June 7, 2019
Our Executive Director, Andria Spindel, is on a Jewish Heritage Tour of Poland and Lithuania and shares a wonderful story of survival with us.
In a short while, the forest of Vilna will no longer have traces of the hundreds of Jewish Partisans who fought the Nazis, survived pogroms, escaped the Vilnius Ghetto, blew up train stations and Nazi command posts, and breathed life into the dying and diminishing long-surviving Yiddish-speaking cultural center of the Jewish world.
Now the Lithuanian government threatens to abolish the site. Too many Jews paid with their lives. A simple lasting memorial is required. This place is sacred and should be preserved; international pressure may have to be brought to bear. Stay tuned for suggested next steps.
The following is a story from Day 4; a story from Vilnius -- “Vilna” in Yiddish. This story was written by a friend from US who has a journalism background.
We are boarding the bus for Treblinka now, having just walked two hours around this city that was 80% Jewish before WWII.
Fania Brancovskaja (Brantsovsky) was the highlight of the morning. She's 97 and pictured above in the center. Fania is a survivor of the Vilnius ghetto, the only one of 50 family members. "I am sadly the only one who can tell you what happened" during the war, she said.
"Everything was uprooted." Though World War II began on September 1, 1939, it didn't start for Fania until Sunday, June 22, 1941 when the Germans began dropping bombs on Vilnius. Her father heard the bombs falling but thought they were part of a graduation ceremony. Her mother said they must have been some military exercise. Her parents couldn't believe the Germans were attacking them. But two days later the Germans arrived, the Soviets fled, and horrific violence broke out, helped by the local Lithuanians wearing white arm bands. They stole radios and bicycles from the Jews and immediately began sending the young men to what the Germans called "hard labor." The men were told to bring a towel and soap, but none of those men ever came back.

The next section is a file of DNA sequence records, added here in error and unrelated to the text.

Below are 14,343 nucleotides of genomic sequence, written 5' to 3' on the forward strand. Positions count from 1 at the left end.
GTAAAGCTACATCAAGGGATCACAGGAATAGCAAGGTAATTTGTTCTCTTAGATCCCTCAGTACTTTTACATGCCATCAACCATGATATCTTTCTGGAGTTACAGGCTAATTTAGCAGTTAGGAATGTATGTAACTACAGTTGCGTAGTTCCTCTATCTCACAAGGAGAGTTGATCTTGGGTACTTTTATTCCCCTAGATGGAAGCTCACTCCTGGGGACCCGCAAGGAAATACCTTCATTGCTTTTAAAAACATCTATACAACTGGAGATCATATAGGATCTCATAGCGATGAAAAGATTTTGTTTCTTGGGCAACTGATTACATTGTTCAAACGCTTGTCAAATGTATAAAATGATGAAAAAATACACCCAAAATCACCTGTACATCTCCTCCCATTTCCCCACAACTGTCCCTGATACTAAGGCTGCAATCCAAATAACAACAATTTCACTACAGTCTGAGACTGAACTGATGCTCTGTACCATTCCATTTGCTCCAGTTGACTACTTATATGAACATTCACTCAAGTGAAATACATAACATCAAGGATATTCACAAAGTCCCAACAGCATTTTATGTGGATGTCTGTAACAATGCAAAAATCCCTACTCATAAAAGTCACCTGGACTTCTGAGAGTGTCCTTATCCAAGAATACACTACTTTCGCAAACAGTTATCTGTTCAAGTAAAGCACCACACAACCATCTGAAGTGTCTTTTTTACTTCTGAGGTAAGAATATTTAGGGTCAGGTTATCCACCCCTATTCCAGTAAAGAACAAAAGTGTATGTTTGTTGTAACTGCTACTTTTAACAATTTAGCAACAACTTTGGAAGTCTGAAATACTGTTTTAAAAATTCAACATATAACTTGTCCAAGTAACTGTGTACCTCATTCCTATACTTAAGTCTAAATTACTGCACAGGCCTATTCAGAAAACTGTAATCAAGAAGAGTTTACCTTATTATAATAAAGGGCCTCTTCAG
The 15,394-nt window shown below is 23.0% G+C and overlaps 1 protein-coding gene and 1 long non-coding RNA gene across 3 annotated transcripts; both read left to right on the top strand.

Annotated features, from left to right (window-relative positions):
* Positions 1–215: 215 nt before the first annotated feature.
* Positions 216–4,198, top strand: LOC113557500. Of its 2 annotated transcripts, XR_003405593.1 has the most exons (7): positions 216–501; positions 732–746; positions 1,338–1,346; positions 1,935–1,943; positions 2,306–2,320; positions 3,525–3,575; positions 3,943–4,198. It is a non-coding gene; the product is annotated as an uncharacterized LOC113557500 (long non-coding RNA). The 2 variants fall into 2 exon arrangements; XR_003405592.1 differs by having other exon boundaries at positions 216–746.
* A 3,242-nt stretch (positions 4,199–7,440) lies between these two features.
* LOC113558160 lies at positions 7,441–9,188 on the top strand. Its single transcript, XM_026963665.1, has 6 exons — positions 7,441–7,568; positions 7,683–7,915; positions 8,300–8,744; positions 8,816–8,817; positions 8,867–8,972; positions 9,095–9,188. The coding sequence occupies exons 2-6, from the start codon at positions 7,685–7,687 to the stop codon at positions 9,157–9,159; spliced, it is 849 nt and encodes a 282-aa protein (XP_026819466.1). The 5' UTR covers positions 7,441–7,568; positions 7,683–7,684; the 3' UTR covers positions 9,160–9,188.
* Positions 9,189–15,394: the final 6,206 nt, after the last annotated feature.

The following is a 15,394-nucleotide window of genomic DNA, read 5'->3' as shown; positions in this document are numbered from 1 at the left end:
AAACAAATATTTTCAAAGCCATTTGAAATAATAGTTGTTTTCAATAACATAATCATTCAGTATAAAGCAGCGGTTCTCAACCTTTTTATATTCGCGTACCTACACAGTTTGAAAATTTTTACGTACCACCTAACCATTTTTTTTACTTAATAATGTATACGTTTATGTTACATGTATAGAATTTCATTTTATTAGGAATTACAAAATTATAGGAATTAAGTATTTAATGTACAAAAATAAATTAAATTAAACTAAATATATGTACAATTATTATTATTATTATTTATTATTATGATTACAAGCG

Fania's family heard rumors of a ghetto from the Polish Jews, but her parents thought they'd be safer there under German control and away from the Lithuanian thugs. The older and wiser family members said that they'd fought with the Germans during World War I, and that they were good people.
The ghetto was set up on August 31, 1941. On September 6, Fania's family moved in across the street near the synagogue, and then relocated near the ghetto library as ordered by the Germans, who wanted the Jews with work permits, like her father, to live near their jobs. Families were forced to move in; Fania remembers sleeping with sixteen people in one room. Jews with work permits thought they'd have a better chance to live, performing work for the Germans like repairing cars. But "Whenever we went to work we didn’t know if we’d come back that day," she said. Still, "without a work permit, there was no food permit."
At the end of January 1942, the Jews of Vilna set up a partisan unit to fight back. "Our first task was propaganda," she said. "We had a radio and could learn news outside the ghetto and report it ." The partisans began gathering arms, too. They smuggled them in from outside the ghetto, from Russian stockpiles. Or Germans brought in their guns for repair by the Jews, and workers would remove small parts. "Jews would bring little pieces of arms and guns into ghetto," she said, "and in the ghetto they were put together."
The partisans were also lucky in that one man named Shmuel Kapinsky had worked on the town sewers before the German invasion and knew the whole underground system. The partisans used that sewer system for smuggling. Later, when the ghetto was liquidated, Kapinsky helped over 100 Jews, escorting them out of the ghetto to safety through those sewers.